Research evaluation occurs regularly. Governmental programs have ex-ante, midterm and final evaluations. Institutes, centres and people are evaluated. University research groups are assessed.
Research evaluation is important in terms of accountability, quality control, strategic decision making, and for identifying strengths, weaknesses, opportunities and unintended consequences of research. Research evaluation has also become important in assessing the appropriateness of research policy measures, and for identifying systems failures.
The challenge to professional evaluators, and to government and other officials responsible for research evaluation, is to design and conduct tailor-made evaluation exercises that serve policy needs and strategic aims. The course builds on the methods and experiences in various research evaluation practices to show that research evaluation can be done systematically. It offers a catalogue of research evaluation methods, techniques and rationales, as a firm base for designing, assessing and envisioning its multiple uses in policymaking.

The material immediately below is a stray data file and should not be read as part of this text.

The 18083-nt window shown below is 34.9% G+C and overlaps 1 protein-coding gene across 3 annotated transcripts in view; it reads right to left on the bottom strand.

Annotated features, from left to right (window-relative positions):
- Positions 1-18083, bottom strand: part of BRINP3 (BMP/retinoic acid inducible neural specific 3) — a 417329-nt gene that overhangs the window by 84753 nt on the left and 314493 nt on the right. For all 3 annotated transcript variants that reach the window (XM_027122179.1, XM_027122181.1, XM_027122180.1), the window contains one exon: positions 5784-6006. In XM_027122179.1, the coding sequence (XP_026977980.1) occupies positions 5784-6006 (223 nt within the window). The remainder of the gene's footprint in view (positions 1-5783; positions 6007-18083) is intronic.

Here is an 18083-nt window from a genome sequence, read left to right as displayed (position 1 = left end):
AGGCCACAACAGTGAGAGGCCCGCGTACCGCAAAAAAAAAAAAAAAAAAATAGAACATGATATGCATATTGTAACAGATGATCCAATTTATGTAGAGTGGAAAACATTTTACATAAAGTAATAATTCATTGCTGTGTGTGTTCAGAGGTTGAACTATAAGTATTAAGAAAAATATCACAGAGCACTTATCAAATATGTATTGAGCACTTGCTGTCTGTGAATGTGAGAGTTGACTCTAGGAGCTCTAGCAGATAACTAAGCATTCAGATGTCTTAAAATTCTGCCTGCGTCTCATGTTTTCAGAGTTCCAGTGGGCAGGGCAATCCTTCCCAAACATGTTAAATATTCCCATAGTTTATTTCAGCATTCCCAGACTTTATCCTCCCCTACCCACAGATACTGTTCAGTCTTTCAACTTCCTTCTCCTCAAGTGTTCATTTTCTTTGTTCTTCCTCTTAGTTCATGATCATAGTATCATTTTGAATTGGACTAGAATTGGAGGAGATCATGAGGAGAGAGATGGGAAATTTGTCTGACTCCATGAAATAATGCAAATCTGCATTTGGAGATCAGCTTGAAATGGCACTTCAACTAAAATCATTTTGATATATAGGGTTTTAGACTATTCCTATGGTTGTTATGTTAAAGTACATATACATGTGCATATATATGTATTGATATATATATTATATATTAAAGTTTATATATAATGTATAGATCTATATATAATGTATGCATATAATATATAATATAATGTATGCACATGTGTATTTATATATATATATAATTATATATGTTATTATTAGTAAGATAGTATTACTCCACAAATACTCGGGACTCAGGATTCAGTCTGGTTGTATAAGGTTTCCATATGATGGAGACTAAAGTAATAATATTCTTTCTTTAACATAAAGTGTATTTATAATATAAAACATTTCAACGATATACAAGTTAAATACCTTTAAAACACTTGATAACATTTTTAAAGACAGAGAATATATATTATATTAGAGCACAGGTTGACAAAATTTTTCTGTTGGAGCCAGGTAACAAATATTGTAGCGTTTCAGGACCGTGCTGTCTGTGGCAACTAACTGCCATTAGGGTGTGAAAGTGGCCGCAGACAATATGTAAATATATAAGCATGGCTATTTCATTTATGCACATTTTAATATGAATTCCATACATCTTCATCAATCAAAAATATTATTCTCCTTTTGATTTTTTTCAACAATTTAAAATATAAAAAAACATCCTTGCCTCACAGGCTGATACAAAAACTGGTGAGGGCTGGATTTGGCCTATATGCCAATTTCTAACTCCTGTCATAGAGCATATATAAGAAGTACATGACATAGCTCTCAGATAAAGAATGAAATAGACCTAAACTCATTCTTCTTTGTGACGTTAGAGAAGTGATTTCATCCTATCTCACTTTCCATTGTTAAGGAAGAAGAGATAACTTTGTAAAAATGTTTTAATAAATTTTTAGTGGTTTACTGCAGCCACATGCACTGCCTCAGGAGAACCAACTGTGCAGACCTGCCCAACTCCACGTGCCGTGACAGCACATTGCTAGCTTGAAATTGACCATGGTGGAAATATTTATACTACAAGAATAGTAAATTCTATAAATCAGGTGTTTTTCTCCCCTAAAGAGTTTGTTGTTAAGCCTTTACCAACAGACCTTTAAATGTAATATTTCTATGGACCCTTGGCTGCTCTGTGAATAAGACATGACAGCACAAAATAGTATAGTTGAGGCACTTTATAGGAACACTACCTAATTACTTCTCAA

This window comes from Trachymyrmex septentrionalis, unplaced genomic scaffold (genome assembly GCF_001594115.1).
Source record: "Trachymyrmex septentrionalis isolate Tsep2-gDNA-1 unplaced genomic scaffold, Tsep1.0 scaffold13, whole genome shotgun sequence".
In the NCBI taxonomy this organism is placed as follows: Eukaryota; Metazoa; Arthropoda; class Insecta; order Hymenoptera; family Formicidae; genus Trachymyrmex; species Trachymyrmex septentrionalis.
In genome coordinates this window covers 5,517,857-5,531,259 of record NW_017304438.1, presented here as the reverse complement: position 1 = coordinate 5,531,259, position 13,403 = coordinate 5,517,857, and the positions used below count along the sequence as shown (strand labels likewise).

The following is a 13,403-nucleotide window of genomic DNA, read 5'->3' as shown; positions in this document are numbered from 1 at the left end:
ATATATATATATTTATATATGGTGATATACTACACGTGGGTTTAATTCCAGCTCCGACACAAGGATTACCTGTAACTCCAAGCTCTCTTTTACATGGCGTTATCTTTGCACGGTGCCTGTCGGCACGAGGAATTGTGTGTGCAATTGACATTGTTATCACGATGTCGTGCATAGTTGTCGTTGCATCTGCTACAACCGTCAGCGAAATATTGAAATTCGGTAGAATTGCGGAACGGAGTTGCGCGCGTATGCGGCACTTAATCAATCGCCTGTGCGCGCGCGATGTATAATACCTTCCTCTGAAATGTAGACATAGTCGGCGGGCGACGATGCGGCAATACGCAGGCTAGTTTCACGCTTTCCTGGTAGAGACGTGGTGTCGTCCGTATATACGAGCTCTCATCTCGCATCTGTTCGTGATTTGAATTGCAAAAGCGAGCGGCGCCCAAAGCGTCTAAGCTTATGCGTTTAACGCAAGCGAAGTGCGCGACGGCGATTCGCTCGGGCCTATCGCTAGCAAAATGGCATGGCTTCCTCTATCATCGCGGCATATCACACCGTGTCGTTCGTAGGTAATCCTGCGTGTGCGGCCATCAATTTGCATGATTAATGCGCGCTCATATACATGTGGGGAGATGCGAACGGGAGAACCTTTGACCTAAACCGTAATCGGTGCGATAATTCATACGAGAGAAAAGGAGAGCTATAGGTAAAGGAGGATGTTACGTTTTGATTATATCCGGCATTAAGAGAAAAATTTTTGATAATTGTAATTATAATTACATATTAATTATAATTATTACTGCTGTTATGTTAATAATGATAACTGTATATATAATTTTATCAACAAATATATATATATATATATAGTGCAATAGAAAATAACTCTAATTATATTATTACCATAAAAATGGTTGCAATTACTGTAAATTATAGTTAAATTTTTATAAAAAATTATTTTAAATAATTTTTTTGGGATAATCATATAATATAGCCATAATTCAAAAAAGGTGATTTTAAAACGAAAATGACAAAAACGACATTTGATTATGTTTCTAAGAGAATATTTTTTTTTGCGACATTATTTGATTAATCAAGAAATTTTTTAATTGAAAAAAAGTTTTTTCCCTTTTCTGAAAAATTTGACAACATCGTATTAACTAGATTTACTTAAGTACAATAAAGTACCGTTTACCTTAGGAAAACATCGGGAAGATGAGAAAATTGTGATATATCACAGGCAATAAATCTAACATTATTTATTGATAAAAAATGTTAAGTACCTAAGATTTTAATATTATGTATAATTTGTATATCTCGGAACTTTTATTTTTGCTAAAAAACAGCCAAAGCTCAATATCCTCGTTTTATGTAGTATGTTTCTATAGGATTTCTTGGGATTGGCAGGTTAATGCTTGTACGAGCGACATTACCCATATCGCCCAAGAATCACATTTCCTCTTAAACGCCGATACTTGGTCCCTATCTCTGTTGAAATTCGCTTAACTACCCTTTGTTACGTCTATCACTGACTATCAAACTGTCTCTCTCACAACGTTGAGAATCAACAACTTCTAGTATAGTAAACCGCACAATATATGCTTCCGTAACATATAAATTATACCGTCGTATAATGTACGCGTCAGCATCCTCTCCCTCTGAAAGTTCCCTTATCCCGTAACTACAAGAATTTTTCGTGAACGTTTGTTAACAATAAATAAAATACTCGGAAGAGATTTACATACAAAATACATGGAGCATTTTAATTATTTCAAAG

The course includes lectures by experts in research evaluation, study of case material
in small groups and international exchange of experiences. The aim is to provide:
- introduction and overview of research evaluation frameworks, models and approaches
- in-depth discussion of key issues and methods
- systematic approaches to the design of research evaluation
- insight in the use of research evaluation as a strategic policy tool
- Government officials who commission research evaluation studies, or are required to interpret the results of such studies
- Actual or potential research evaluation professionals who want to improve their understanding and skills.
Experience in social science research, evaluation or with R&D policy is recommended.